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Index for my Toronto Budget 2004 project
Improving Customer Service at City Hall

One of the less-famous ideas in David Miller's campaign for mayor was the suggestion to implement 311 phone service for the City of Toronto.

I'm sure I could explain the idea behind 311 in fewer words, but this story about New York Mayor Michael Bloomberg illustrates it quite well. This is from last week's New Yorker magazine:

In the summer of 2001, while campaigning for mayor in Crown Heights, Bloomberg ran across a leaky fire hydrant. When he asked an aide how a problem like this could be reported, he was told that someone would have to call the designated number at the city agency responsible for resolving it, and that, in the case of the leaking hydrant, this was the help line at the Department of Environmental Protection. Bloomberg, according to the aide, was appalled. “That’s crazy,” he declared.

Not long ago, I went on a tour of the city’s new 311 call center, which Bloomberg created to replace the help line at the D.E.P., along with every other question-and-complaint line in the city. The center, on Maiden Lane, in lower Manhattan, is run by Gino Menchini, the commissioner of the city’s Department of Information Technology and Telecommunications. A genial man with a round face and a fringe of brown hair, Menchini recalled being introduced by the Mayor at an event in the spring of 2002 as “Gino Menchini, who will not be here next year if 311 is not up and running.” The center accepted its first calls in March, 2003, and now receives an average of thirty-five thousand a day.

Menchini showed me around several cavernous rooms filled with rows of identical desks on which sat identical phones and identical computer screens. Every few seconds, someone would answer one of the phones with the identical greeting: “Thank you for calling New York City.” One call I listened in on was from a man who wanted to dispose of a sofa. (He was told to put it on the sidewalk on the next trash-pickup day.) A woman wanted an order of protection against her ex-husband, who kept showing up at her apartment. A second woman wanted the number for a Jil Sander store. (Apparently, she had meant to call 411.) Calls to 311 are summarized daily on a four-color chart—a record, in effect, of everything that has gone wrong over the previous twenty-four hours.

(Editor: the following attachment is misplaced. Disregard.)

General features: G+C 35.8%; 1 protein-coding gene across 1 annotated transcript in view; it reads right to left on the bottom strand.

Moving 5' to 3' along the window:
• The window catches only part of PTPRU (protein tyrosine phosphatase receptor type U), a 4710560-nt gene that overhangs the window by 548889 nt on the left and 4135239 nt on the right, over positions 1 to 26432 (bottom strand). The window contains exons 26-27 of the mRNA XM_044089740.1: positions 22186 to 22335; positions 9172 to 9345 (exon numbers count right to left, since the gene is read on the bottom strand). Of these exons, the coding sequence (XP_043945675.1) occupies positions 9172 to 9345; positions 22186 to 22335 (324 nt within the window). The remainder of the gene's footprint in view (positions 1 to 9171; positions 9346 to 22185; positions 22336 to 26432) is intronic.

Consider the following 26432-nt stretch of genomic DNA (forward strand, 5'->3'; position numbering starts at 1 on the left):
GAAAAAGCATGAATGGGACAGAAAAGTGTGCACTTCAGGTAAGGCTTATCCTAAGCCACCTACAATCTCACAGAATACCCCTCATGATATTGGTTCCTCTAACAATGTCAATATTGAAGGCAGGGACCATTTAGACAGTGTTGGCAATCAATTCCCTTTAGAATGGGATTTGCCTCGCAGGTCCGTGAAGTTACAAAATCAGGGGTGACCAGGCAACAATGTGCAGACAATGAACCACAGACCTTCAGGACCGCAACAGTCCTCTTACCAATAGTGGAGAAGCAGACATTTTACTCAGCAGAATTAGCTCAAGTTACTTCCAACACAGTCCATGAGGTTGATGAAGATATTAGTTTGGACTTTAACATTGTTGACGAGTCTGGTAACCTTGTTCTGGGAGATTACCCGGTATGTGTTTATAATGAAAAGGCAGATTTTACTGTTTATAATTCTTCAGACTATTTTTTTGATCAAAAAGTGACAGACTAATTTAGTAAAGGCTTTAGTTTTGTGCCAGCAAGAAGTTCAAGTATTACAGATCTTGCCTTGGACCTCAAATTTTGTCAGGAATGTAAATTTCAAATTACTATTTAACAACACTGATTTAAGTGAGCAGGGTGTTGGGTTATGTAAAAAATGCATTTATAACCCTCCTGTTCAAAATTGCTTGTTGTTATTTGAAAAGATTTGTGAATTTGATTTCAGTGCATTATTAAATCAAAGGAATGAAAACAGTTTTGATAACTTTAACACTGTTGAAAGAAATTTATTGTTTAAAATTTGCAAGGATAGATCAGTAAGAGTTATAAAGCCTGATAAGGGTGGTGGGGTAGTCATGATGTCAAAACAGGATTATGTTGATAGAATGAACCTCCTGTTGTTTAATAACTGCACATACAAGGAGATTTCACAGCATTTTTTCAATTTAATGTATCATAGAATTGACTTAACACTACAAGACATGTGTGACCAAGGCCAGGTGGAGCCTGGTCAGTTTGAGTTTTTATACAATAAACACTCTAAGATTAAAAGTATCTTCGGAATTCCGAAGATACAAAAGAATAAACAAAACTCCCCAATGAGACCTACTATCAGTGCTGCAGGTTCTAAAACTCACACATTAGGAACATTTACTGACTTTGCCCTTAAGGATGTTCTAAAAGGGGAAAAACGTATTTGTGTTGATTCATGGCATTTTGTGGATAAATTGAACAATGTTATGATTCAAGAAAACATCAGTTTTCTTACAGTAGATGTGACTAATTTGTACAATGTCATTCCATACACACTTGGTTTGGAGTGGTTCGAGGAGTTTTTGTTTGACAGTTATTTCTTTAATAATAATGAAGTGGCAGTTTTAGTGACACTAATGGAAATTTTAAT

The Mayor is very proud of the new system and likes to call in himself to complain, usually about potholes he has ridden over. A few months ago, as he was driving around the city, Bloomberg was struck, unfavorably, by the amount of garbage he saw on the streets. He asked Menchini to break out the figures involving the Department of Sanitation, and now each week gets a special chart chronicling the number of calls about such unpleasantnesses as missed recycling pickups (more than fifteen thousand so far this year) and dead animals on the sidewalk (nearly four thousand). “This allows us for the first time to manage the system,” Menchini told me. “If you’re looking for accountability, this is it.”

You can also read about 311 here, at this City of Chicago website. It was Chicago's example that David Miller usually talked about.

I experienced the attractiveness of this idea while I was canvassing for Miller. Knocking on doors, some residents would complain about garbage pick-up problems. When I told them about 311 and how they would have a single phone number to complain and get service, they reacted well. It's a good idea because it makes it easy for individual residents to hold the City to account. It makes it easy to find out what you need to know and to get things done.

I suggest improving the system by including a web-based component and "help tickets".

While I briefly tried out the excellent Typepad blogging service, I was impressed by their help system.

When you have a problem, you ask a question through a form on the web. You are given a "help ticket" number to allow you to track the process of your question and make sure you get an answer. When there is a response you receive a message by email. You then can choose whether you need to ask a follow up question or to consider the issue resolved. It's not resolved until you say it is.

(Typepad designed their own help ticket service, but I found a system being sold online with an interesting description.)

I think it would be great if the City of Toronto had this sort of service online so people can get answers to any questions about our municipal government. Imagine a "" where you can complain about potholes, find out where to get a parking permit, or ask about when your next garbage pick-up is.

And, I also think it would be great if the two systems were combined. That is, people who phone in could also be issued a help-ticket number. If their issue isn't resolved in one phone call, they'd have a file number to allow them to easily continue the conversation later until there was a final resolution.

Innovation can help take the City's "customer" service to the top, and that should make our government more effective, more accountable and more efficient in the long run.



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